Any wine would be a port, if it only could
Winter is that time of the year where our social lives go into unofficial hibernation and we tend to stay in, develop our home cooking skills and spend our evenings sipping delicious drinks in front of the fireplace, snuggled up under a blanket. During the past decade port-style wines have both managed to evolve in its versatility, such as the De Krans Cape Pink which is used as a cocktail mixer, and expanded on the traditional styles, for example tweaking a Cape Vintage to produce a lovely and unique dessert wine called Espresso. It is also almost 10 years since the EU agreement that every port-style wine bottled outside of Portugal from January 2012 may no longer display the word ‘port’ on the label. Taking into account that there are various styles of port, all ‘port-style’ wines originating from South Africa exhibit the word ‘Cape’ in front of the style, for example Cape Ruby, Cape Vintage.
Regardless of the twists and turns that port-style wines have taken, there still exists a definite and comforting place for its traditional styles and way of consumption. For those who are relatively unfamiliar with port style wines or who are interested in learning about and experimenting with ports, it is important to understand the difference between a wine and a port style wine, before breaking up the styles in three main categories might make things a bit easier. “Port” is a style of wine and classified as a fortified dessert wine. Port is higher in both sugar and alcohol compared to a regular wine. This is achieved by stopping fermentation half-way through fermentation by adding un-matured brandy spirit (which raises the alcohol content and stops the fermentation). De Krans Wines are known to produce port style wines in a slightly drier style than most other producers, giving the wine a more sophisticated mouthfeel.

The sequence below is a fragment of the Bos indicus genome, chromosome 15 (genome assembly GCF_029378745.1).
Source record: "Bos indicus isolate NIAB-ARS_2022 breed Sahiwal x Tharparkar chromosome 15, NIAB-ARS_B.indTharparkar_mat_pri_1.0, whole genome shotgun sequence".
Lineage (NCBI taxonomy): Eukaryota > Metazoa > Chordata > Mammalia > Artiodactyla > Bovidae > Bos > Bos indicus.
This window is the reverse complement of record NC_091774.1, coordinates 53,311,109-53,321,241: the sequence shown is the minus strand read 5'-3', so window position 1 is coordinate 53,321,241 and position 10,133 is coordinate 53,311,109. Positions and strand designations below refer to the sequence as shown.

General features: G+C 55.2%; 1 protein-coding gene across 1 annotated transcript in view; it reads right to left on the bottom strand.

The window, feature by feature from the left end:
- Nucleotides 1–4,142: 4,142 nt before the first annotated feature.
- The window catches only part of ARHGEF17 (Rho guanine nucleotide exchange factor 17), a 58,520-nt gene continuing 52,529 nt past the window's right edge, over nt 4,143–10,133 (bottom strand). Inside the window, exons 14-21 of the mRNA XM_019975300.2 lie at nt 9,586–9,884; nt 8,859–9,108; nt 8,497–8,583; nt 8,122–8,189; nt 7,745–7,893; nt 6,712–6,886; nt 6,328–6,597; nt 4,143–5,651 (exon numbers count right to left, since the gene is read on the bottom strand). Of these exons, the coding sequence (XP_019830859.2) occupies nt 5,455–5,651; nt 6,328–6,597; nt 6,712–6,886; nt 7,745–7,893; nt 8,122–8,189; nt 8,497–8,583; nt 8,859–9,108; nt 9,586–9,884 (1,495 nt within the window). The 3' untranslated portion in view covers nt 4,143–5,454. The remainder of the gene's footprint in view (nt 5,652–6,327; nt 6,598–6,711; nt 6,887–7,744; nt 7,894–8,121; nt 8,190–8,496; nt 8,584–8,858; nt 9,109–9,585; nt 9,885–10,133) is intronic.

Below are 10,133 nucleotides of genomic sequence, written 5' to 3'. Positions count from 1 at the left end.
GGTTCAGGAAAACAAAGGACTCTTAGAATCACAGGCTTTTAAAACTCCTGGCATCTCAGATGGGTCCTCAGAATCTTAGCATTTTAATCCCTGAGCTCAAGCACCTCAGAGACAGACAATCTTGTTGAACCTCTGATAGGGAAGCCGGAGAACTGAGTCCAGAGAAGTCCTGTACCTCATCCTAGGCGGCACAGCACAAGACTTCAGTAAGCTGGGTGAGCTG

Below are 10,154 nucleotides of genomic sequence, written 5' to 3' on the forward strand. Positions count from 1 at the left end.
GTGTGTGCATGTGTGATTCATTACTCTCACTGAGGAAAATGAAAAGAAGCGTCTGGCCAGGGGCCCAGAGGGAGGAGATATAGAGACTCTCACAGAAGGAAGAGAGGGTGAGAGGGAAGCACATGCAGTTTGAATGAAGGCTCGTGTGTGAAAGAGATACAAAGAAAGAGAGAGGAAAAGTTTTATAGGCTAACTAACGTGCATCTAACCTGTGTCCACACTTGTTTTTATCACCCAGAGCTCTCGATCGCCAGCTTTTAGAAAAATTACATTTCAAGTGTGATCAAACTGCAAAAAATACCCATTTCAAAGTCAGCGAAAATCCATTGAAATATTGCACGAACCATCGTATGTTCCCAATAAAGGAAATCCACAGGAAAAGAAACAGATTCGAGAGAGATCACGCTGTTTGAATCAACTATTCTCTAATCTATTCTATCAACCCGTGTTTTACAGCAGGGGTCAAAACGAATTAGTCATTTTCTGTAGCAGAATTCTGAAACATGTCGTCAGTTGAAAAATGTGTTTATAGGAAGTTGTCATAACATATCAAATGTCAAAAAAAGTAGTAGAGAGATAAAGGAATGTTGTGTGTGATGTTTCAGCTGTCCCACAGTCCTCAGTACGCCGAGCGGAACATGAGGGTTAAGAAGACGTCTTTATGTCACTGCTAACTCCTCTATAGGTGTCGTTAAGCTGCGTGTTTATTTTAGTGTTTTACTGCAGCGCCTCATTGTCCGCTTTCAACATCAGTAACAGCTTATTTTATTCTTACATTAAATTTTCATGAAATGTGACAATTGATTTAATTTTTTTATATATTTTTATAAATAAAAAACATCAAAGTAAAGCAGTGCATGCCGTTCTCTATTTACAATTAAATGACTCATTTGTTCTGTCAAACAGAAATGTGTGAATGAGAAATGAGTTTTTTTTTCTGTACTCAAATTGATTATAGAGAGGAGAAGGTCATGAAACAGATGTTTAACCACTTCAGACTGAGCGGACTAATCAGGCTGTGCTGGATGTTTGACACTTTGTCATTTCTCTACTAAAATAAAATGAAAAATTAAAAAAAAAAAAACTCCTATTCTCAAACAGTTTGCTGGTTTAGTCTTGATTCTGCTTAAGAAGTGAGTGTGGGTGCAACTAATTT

When looking at port-style wines and where and when to use these wines, they can be divided into four categories. Firstly, port style wines are excellent to cook with. The first port style that comes to mind is the Cape Ruby, one of the traditional styles of port with the name of the port referring to its brilliant ruby colour. A Cape Ruby is a non-Vintage port-style wine, indicating a blend of different vintages together to produce a well rounded wine. The wine is smooth and structured and has velvety tannins to compliment the ripe plum, blue and red berries with a touch of cinnamon spice and violets. Go ahead and add De Krans Premium Cape Ruby generously to your “potjie” or any meat dish in a slow cooker, while having a glass on its own. This will take your meat dish to that next level. Don’t be afraid to experiment here. Some other De Krans port-style wine based inspirations include the Cape Pink honey glazed pork chops served with mustard mashed potatoes, Cape Vintage glazed oxtail served with rice, as well as a Tawny Port Pecan Nut Pie.
Secondly and arguably the most common and traditional way to enjoy port style wines is to simply sip on it, either on its own or paired with a dessert or cheeseboard. The De Krans Cape Vintage is a perfect introduction to enjoying port-style wines and pairs well with a baked dessert like chocolate fondant, a piece of dark chocolate, or well matured cheese. This port-style wine has a deep purple red colour, indicative of its intense, full and rich palate of red fruits, dried prunes, cocoa and spice. Tannins are more prominent in this port and this style is made to bottle age, or can be drunk at an early age as well. The Cape Vintage can keep for approximately 20 years in bottle when stored correctly. This port-style wine is an excellent, value for money and quality port-style wine.